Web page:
The Tao of Gaming

Boardgames and lesser pursuits

Posts Tagged ‘Dominion

Gathering of Friends ’21 recap

I already mentioned Nemesis and Who Goes There, but here are some brief thoughts on the other games I played last week. Unless otherwise mentioned, I played each game once. Surprisingly, I liked a fair number of the games.

City of the Big Shoulders: My second play. I think this is a fine Euro intro to 18xx, but the resource track just doesn’t work. It’s too easy for someone to block a company by buying all but one resource from each box. Maybe that means you should focus on getting the improvements that get you cubes but this game really just needs a Power Grid style market. But if you play with a gentleman’s agreement to not mess with that, it kind of works. (Arguably companies that start in later turns should also get some prestige bump). And the fact that there is no train rusting makes this a bit ‘loose’ but the worker placement game feels OK. I think this is solidly indifferent, but worth a play now and again.

Dice Realms: Played a near-production copy. I mean, this is a Tom Lehmann game, so it’s an automatic buy (even at $120). This is “Dominion with dice” (where you pop off and replace die faces). My main worry is that most of the time will be spent trying to remember which die face is where and fiddling with it (although it was relatively easy to do, I still think that this will be an X-minute game where X/2 of your time is strictly mechanical …. find face to upgrade, pop off, replace … and then a few minutes to re-set the game). Still, I expect I’ll get at least a few dozen games and fifty is always a possibility, even if it is too late. Assuming it makes it to the stores in time for winter break, this will likely be the game I play with the TaoLing when he is back from college. Cautiously enthusiastic.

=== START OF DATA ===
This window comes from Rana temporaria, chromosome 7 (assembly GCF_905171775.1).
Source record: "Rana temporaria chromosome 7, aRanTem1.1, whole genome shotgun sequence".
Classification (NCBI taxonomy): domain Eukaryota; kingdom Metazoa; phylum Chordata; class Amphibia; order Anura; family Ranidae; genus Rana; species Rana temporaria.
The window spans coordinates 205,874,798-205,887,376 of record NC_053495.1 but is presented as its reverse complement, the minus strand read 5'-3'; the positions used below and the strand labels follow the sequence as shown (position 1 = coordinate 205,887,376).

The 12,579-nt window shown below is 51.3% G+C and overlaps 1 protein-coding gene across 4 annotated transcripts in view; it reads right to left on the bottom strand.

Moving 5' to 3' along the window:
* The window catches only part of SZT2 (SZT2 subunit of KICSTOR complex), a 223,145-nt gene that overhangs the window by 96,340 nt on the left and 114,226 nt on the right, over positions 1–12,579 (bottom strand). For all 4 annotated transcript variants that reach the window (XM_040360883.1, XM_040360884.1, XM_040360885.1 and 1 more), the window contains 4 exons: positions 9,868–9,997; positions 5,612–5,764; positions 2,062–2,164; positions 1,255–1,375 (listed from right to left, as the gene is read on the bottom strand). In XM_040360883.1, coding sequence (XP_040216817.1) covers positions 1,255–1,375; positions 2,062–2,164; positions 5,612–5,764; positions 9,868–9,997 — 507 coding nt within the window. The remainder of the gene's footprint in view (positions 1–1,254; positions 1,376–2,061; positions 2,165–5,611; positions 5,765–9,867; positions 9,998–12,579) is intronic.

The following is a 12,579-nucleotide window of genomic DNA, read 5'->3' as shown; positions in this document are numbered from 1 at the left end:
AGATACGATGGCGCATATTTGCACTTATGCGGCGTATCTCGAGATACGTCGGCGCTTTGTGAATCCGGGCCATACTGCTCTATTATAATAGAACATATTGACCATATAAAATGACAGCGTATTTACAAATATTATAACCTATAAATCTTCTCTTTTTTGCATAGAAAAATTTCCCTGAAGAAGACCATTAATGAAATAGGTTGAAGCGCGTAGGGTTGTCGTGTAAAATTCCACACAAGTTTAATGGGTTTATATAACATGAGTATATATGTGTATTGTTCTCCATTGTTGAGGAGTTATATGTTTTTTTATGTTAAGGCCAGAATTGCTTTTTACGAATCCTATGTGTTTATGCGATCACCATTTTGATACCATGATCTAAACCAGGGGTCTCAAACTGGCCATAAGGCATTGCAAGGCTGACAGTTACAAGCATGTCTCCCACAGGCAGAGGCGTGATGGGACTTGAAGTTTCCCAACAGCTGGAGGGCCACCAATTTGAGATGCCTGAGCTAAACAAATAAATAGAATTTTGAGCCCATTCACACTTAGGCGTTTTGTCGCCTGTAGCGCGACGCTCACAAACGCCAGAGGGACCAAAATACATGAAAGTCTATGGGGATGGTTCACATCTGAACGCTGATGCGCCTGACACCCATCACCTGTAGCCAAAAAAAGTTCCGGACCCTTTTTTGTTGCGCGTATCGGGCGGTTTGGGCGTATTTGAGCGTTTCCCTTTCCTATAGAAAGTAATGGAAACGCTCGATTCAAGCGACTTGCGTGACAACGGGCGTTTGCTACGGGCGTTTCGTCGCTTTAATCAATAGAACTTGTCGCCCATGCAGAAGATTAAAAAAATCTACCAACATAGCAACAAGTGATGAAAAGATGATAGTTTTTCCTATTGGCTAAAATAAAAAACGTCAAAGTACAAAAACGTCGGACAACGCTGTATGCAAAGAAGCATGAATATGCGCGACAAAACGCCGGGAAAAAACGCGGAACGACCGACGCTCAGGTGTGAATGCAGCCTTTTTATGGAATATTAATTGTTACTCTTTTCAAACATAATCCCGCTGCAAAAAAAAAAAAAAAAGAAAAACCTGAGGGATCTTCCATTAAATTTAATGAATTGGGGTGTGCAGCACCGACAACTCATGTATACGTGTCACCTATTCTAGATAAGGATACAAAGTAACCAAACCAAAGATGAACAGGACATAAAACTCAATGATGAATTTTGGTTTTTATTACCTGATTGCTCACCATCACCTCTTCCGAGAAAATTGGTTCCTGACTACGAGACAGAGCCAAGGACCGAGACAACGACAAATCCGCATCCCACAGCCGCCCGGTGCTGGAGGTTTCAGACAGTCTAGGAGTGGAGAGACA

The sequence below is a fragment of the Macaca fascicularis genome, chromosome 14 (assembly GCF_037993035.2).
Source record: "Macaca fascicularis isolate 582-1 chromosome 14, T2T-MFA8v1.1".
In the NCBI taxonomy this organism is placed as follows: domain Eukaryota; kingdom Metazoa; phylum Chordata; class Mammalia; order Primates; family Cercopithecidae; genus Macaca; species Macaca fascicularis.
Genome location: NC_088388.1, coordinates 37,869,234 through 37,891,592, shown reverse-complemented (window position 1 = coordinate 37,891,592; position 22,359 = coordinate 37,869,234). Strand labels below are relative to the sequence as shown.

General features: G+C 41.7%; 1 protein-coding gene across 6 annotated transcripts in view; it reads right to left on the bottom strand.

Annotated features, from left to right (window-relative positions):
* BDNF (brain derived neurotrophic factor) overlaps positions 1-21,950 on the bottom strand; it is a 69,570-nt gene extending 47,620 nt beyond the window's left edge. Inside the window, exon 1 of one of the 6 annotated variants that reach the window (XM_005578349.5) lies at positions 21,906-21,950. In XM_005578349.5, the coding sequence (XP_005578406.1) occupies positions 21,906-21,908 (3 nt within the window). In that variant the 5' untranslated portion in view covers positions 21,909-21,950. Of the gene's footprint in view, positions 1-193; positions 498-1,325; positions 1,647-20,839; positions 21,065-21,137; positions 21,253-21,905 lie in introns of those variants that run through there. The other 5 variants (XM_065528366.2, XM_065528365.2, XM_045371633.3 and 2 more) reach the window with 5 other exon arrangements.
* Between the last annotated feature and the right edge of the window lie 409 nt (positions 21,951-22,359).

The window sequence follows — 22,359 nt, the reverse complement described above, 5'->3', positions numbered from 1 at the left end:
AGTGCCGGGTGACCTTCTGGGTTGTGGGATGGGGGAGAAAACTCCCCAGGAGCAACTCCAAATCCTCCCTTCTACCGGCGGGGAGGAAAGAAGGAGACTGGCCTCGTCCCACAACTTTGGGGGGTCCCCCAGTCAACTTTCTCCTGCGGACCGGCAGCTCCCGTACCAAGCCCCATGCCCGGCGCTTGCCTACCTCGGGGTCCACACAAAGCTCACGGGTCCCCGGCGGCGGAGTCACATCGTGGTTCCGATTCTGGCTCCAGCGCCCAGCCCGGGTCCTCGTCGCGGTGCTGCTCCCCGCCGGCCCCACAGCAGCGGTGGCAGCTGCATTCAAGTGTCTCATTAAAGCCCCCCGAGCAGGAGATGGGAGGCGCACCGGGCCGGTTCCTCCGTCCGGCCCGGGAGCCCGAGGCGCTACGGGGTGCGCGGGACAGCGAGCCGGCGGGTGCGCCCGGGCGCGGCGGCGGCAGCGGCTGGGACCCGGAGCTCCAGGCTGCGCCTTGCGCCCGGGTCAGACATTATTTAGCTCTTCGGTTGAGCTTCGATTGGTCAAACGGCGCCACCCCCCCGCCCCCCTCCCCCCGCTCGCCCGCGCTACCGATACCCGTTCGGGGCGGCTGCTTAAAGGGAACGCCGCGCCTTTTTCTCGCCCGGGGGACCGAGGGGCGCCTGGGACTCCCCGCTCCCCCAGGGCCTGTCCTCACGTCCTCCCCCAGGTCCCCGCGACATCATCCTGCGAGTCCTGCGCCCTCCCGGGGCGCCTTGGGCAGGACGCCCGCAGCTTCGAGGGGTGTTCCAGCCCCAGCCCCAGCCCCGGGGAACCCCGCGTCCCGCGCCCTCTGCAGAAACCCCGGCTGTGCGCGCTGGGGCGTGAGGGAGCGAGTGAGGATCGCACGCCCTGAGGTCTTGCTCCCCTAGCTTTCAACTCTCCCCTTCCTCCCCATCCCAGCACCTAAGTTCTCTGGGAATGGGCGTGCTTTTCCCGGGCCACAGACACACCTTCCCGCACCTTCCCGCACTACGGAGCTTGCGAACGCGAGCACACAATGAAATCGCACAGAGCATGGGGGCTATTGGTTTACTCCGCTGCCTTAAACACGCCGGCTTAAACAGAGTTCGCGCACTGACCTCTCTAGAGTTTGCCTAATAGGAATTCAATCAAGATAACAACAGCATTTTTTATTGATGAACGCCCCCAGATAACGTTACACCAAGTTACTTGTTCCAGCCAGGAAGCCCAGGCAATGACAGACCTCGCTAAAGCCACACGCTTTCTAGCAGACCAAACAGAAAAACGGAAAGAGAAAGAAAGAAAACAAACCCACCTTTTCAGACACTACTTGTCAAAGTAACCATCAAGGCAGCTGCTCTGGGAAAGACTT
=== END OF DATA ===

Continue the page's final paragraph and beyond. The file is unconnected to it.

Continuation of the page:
Finito: This is a fast little dice game. You put a numbered marker (1-12) on the space on a number line that was rolled on a d20 (OK, a bingo card). If the number is covered, you move to the next higher/lower space. Once all the numbers are placed, you move a number to the number rolled. Each player does this simultaneously (ala Take it Easy) and the first to get their numbers in order wins. Cute little filler. Indifferent.

High Frontier for All: I liked HF3, and I like the improvements to HF4. The contracts are a good jump start. Making a contract auction also tied to a political action means the politics system matters (although I don’t particularly care for it, as I think for a game this long sudden claim jumping is just annoying). But I certainly don’t care enough to buy a new version for a few changes. I think High Frontier is now in the “This is a decent once every year or two game.” Indifferent.

Oath: Chronicles of Empire and Exile: Oath is a fun experience, and I’m not at all sure it’s a good game. Great art. Great ideas. I played twice (and the set we used played a few different games between). It was fun seeing the world slowly change from game to game, but that means that a random set could be grossly imbalanced in such a way that if you played the last game on the set and other’s didn’t, it would be unfair. (“Those who do not know their history are doomed to discover that there really aren’t any nomads in the game, so maybe they shouldn’t have drafted the nomad king.” Or some such). My first concern in my two games is that I really need a flowchart to explain the victory conditions, which don’t seem that hard, but appear to be have been poorly translated from some heathen mashup of Aramaic, Esperanto and Klingon.